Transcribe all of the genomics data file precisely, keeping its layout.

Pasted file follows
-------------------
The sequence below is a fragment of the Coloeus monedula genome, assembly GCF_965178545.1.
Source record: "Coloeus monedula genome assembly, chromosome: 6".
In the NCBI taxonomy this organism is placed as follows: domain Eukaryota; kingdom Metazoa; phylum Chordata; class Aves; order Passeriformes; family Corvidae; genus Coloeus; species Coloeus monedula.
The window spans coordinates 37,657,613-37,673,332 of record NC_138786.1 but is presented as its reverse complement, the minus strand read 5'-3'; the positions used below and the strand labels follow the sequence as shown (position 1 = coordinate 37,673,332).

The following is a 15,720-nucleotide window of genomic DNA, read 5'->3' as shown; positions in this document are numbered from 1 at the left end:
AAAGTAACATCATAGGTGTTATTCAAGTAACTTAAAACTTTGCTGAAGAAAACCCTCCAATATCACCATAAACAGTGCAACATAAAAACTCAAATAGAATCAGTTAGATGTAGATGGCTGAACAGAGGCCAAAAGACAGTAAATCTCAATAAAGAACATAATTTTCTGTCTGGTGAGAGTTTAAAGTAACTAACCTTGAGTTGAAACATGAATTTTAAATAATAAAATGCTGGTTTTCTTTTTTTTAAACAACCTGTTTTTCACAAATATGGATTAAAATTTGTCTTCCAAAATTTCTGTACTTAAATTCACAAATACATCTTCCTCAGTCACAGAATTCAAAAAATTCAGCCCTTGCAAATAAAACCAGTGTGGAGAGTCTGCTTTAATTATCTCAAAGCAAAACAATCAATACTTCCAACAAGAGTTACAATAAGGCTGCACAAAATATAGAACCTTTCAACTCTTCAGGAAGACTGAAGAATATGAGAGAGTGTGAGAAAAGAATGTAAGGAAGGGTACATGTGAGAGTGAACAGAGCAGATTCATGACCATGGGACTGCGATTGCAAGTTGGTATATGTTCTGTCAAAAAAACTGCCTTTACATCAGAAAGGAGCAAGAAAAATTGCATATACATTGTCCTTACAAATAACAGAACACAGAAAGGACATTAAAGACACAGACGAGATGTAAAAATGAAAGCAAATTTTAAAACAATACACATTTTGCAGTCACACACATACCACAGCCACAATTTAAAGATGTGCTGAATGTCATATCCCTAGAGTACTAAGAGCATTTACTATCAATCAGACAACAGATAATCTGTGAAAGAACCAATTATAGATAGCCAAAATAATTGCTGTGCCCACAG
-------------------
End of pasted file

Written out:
The sequence below is a fragment of the Coloeus monedula genome, assembly GCF_965178545.1.
Source record: "Coloeus monedula genome assembly, chromosome: 6".
In the NCBI taxonomy this organism is placed as follows: domain Eukaryota; kingdom Metazoa; phylum Chordata; class Aves; order Passeriformes; family Corvidae; genus Coloeus; species Coloeus monedula.
The window spans coordinates 37,657,613-37,673,332 of record NC_138786.1 but is presented as its reverse complement, the minus strand read 5'-3'; the positions used below and the strand labels follow the sequence as shown (position 1 = coordinate 37,673,332).

The following is a 15,720-nucleotide window of genomic DNA, read 5'->3' as shown; positions in this document are numbered from 1 at the left end:
AAAGTAACATCATAGGTGTTATTCAAGTAACTTAAAACTTTGCTGAAGAAAACCCTCCAATATCACCATAAACAGTGCAACATAAAAACTCAAATAGAATCAGTTAGATGTAGATGGCTGAACAGAGGCCAAAAGACAGTAAATCTCAATAAAGAACATAATTTTCTGTCTGGTGAGAGTTTAAAGTAACTAACCTTGAGTTGAAACATGAATTTTAAATAATAAAATGCTGGTTTTCTTTTTTTTAAACAACCTGTTTTTCACAAATATGGATTAAAATTTGTCTTCCAAAATTTCTGTACTTAAATTCACAAATACATCTTCCTCAGTCACAGAATTCAAAAAATTCAGCCCTTGCAAATAAAACCAGTGTGGAGAGTCTGCTTTAATTATCTCAAAGCAAAACAATCAATACTTCCAACAAGAGTTACAATAAGGCTGCACAAAATATAGAACCTTTCAACTCTTCAGGAAGACTGAAGAATATGAGAGAGTGTGAGAAAAGAATGTAAGGAAGGGTACATGTGAGAGTGAACAGAGCAGATTCATGACCATGGGACTGCGATTGCAAGTTGGTATATGTTCTGTCAAAAAAACTGCCTTTACATCAGAAAGGAGCAAGAAAAATTGCATATACATTGTCCTTACAAATAACAGAACACAGAAAGGACATTAAAGACACAGACGAGATGTAAAAATGAAAGCAAATTTTAAAACAATACACATTTTGCAGTCACACACATACCACAGCCACAATTTAAAGATGTGCTGAATGTCATATCCCTAGAGTACTAAGAGCATTTACTATCAATCAGACAACAGATAATCTGTGAAAGAACCAATTATAGATAGCCAAAATAATTGCTGTGCCCACAG